“Wife Brings Kaye Success In Show”

Prescott Evening Courier – Mar. 3, 1942

By: Adelaide Kerr (Wide World Features Writer)

Sylvia Fine has turned the trick that is every wife’s aim.

She helped bring her husband success and fame.

When she and Danny Kaye were married two years ago, they had $40 and no jobs. Today Danny is star of the Broadway musical hit “Let’s Face It,” and his rollicking singing and pantomime lay ‘em in the aisles.

Broadway’s wise boys will tell you Danny “has what it takes” himself. But they also know some of his biggest hits have been in sketches co-authored by his wife and accompanied by her at the piano, and that she coached him, advised him and stood by when the going was stiff. Danny tells ‘em.

He never takes a curtain call after a benefit performance without saying, “I’d like to introduce someone without whose help I wouldn’t be here—Sylvia Fine, my wife.”

Sylvia Fine was not born to show business. She is the daughter of a Brooklyn dentist. She whipped through high school and Brooklyn College and expected to be a concert pianist—strictly Carnegie hall. But the clever verses she wrote for her college newspaper and her father’s advice steered her on another course. She molded her verse into songs and worked in a summer children’s camp as dramatic counselor. Eventually she worked with Max Liebman, director of the summer theater at Camp Tamminment, Pa., and began a writing collaboration which lasts to this day. Then at the Sunday Night Theater of the Hotel Barbazon Plaza in New York she met Danny Kaye, who had trouped for 10 years in the Midwest and Orient, but meant nothing in Broadway’s life.

Recently, Sylvia, seated in their New York apartment, told the story of their acquaintanceship, marriage and climb. Told in a low voice with a curious quiet humility which never advanced herself.

“When I saw Danny first I didn’t like him one bit—his clothes, his demeanor—but I did recognize an amazing talent and versatility. So I called Max and said, ‘I’ve found a genius. He’s covered with circuit corn and cheap theatrical tricks, but there’s pure gold underneath.’ Max agreed with me when he saw him, We worked together, changed Danny’s clothes and his haircut, consulted about his technique. Gradually Danny came to have more and more faith in my judgment. And he was wonderful—never resented a criticism.”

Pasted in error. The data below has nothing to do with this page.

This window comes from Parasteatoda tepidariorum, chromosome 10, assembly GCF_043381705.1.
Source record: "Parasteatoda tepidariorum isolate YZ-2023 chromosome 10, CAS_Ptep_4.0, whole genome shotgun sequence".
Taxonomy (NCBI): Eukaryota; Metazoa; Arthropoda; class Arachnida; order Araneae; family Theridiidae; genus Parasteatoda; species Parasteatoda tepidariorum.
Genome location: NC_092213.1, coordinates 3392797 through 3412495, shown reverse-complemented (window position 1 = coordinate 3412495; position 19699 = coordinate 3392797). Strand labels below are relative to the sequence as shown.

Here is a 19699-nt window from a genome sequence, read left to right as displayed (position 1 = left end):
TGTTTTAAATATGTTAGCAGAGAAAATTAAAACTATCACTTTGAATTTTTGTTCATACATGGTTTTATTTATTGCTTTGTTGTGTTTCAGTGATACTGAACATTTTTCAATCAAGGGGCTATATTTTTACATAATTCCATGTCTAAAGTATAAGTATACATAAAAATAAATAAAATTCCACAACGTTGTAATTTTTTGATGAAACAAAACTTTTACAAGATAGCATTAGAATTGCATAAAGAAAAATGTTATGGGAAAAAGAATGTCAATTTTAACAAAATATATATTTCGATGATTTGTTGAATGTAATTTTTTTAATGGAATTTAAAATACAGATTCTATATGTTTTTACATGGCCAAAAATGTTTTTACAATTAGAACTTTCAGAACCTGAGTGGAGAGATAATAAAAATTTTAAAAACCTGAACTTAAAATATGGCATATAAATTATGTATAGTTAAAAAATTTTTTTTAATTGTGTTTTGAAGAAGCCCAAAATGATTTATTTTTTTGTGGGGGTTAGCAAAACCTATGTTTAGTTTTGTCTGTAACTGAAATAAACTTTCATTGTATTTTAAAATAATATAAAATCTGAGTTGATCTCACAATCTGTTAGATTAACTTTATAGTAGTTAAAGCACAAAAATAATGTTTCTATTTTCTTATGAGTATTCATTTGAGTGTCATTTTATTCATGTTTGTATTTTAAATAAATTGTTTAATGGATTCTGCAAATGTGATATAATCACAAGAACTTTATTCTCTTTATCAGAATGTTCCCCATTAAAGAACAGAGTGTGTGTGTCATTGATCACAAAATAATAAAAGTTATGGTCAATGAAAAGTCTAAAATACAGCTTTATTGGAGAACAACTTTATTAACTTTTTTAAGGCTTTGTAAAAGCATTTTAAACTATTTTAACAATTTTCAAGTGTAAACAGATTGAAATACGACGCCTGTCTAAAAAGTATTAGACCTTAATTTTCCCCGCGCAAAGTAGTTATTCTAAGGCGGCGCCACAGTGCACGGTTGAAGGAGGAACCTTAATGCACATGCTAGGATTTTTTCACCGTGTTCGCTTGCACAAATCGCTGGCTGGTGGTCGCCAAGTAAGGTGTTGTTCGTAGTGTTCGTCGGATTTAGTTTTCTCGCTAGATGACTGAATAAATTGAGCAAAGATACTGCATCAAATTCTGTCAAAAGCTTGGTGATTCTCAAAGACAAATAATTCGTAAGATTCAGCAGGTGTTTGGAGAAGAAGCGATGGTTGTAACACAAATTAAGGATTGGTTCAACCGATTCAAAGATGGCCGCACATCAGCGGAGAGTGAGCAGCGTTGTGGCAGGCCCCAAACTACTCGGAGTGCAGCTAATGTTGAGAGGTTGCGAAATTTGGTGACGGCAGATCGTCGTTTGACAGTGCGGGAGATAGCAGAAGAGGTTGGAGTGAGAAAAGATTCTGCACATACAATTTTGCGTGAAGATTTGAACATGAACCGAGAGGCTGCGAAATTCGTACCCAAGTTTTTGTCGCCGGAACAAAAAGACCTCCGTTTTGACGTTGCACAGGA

In time the three worked together in “Straw Hat Revue,” which marked Danny’s first Broadway appearance. It closed and he went to Florida for a holiday with other members of the cast. But he had not been there long before he telephoned Sylvia “I never missed anyone so much in my life. Come down.” She did—and they were married on the $40 stake. Back in New York they went to their separate homes and told their families nothing.

Then Sylvia persuaded Danny to try night club work—from which he had shied, helped him get a contract, wrote some of his sketches and accompanied him at the club “La Martinique.” He proved a whopping success. So for the benefit of their families they were married all over again, “veil, flowers and striped pants.” Mrs. Kaye still coaches and advises Danny and (in collaboration with Liebman) writes a number of his sketches—two of which are hits in the current show.

She does a lot besides. Fusses over his food, admires his new suits, doesn’t wear veils or earrings because he doesn’t like them, tells him when he is good, and when his ties are terrible. Whenever she talks about him her conversation is peppered with references to “his wonderful talent,” “his amazing versatility,” “his great sense of comedy.”

Talking about her the other day a Broadwayite said wistfully, “I guess that’s one wife who thinks her husband’s funny.”

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